“Just Like Vapor” starts out with a great electric vibe on the guitars.  The balanced rock sound is imbued with an enthused indie flavor.  The electric guitar could be heard mid-track.  The song oscillates between a rock paved sound to an electronic and synth-based cadence.  The great flares of electronic modes on the track might remind one of some space-inspired beats.

“Love To Love The Love” begins with some epic spiraling guitars that is sweeping in its entirety.  The harmonious sounds with its melodic interworking on the guitar and reverb-drenched vocals make for an infectious vibe on this softer sounding ballad.

“Midwest Reverie” is a simple song interlaced by the now familiar stellar twangs of guitar and vocals.  The sparse arrangement has the track gradually pick up with some fast and vibrant drums.  This song, soaked with nostalgia leans towards a more melancholy bent.

“Without Us” is filled with a great array of atmospheric sounds.  Ambient synths, moody guitars and the combination of howling vocals go on to introduce a couple who have proven they are a good team and doesn’t know what to do without each other.  Radio-active guitar solos go on to feed into the amped feel of the track.  A great pop/rock anthem with a soaring electronic vibe, the harmonious vocals interwoven together really go on to create a dynamic layered effect.

“Find A Way Home” contains soaring synths and some rocking guitars backed with the twang of synths.  This track is a great coalescing of rocks sounds.  The great vibe is paved with a long intro with the vocals starting in with its reverberating quality.  With a retro ’80s vibe to the track, New Sincerity Works has concocted a New Wave/psychedelic approach to their sound on this song.  About keeping your memories close even though the distance may grow over time, the track carries some really great tunes and inviting harmonies.

“The Company We Keep” continues with a melodious pop sound.  With a great flow to this track, this intoxicating rock song follows through with the clashing of fuzzed out guitars, drums and energetic synths.

The title-track, “Wonder Lust” is a fully charged song with a definite amped feel.  Dressed in melodic harmonic refrains, the careening of drums and a cascading wall of guitars, the pop cadence on this moving track is invigorating.  Filled with a positive message, the feel-good song tells its listeners to stay motivated and to always attempt to go down the path less trodden.

The love lore themes are still heavy on such tracks like on the resonating, sleepy ballad, “To Be Kissed Like That” that erupts with the twang of acoustic guitar, and the heavy strumming interrupted intermittently by the flaring of synths on the song, “Hearts Transplant.”

New Sincerity Works’ love drunken revelries are concocted through a veil of vibrant choruses, harmonious playing and renderings that could be best described as a “journey of intoxicating rock music.”

Wonder Lust is an album that taps into the fundamentals of love as an emotion and as a mode of living.  The band’s genuine style and copious imaginations are honed in these 10 excellent songs about madly falling in love, falling out of love, hearts, lips, lust, and overall love.  Though not necessarily love songs, these songs are indefinitely about love.

A great web of intricate sounds filled with the glaze of gossamer cadences, New Sincerity Works is a band unafraid to utilize acoustic instruments as well as digital production into their music.  Wonder Lust is a record filled with a warm sound dressed in the familiar pluckings of acoustic instrumentation as well as electronic nodes and synths.

New Sincerity Works’ hazy and dreamy works of artistic merit are driven by the combined harmonies of frenzied singing, the warmth of acoustic instruments, and with the technological help of electronic beats and ambient synths make them one of this year’s must-listens.  Be sure you give these set of love themed songs a listen today.  They will definitely be worth your while!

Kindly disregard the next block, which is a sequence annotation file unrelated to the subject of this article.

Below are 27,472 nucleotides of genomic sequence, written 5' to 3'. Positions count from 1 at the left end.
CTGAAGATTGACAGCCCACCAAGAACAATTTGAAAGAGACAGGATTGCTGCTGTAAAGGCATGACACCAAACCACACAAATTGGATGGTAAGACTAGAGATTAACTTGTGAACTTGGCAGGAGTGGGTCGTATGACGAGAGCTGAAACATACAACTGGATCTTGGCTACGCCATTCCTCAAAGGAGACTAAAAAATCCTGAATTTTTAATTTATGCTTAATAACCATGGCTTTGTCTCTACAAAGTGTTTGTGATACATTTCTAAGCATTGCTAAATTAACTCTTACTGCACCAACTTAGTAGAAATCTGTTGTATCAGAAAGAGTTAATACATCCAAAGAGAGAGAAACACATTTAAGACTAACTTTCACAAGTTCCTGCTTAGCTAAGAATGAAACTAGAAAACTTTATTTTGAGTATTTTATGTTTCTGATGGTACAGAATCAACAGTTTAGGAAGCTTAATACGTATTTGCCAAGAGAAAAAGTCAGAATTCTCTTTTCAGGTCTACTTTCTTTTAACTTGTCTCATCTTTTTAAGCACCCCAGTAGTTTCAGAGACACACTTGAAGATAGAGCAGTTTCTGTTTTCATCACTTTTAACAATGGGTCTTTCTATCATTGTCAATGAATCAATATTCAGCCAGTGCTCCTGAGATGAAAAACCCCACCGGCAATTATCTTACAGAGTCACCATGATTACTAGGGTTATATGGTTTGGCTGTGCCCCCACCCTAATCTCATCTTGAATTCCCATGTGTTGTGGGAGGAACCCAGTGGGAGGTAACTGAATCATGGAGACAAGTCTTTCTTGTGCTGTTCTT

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Cincinnati Magazine Interview September 2017

Michael Tittel

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New Sincerity Works is an aberration. There’s no endless assault of self-promotion; it’s simply a group of lifer musicians in the Cincinnati scene who know how to make music and enjoy making it together. Last month, the Mike Tittel–fronted six-piece released its third album, Wonder Lust, a synthed-up, guitar-heavy exploration of looking for love while getting older.

On how the band got together: “I trace it back to when I yelled at [Tittel] for a fluffed tom-tom fill in 1996.”
—Roger Klug, guitar

“We were already intertwined friends going to see each other’s bands. [This group] went from a lo-fi, mobile unit that I thought would play every once in a while to, on stage, this armada of sound.” —Mike Tittel, vocals, guitar, & drums

On the shift in sound on the new album: “The first album was a desperate thing. There was a lot of pain on it. As we evolve through the years and become less miserable, we write less miserable songs. Now we’re looking at the beauty side of things.” —Bob Nyswonger, bass

“Unlike the first album, I was aware of this pool of talent. I left room when I wrote because I knew these guys would fill it up.” —Tittel

On why Lauren joined the group for this record: “That’s my main role in the band—the person who knows the lyrics.”
—Lauren Bray, vocals & keyboards

On their motivation: “It’s a lifestyle. It’s almost like you have to do it.” —Klug

“Not to sound corny, but I don’t play unless I like the people I’m with. I don’t do this because I’m making money at it.” —Greg Tudor, drums & pedal steel

“I do it for the money.” —Mike Landis, guitar, keyboards & vocals

“My hope is that we leave behind this Cincinnati box set that someone unearths someday.” —Tittel

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MUSIC NEWS UK: Record Review of Wonder Lust

Michael Tittel

Wonder Lust, the latest record from Cincinnati indie rockers, New Sincerity Works is full of the kind of ethereal yet familiar songs that provide a soundtrack to those daily miracle moments as described above. Songs to haphazardly stumble upon love to. To roll and tumble through its ups and downs and come out a new person on the other side.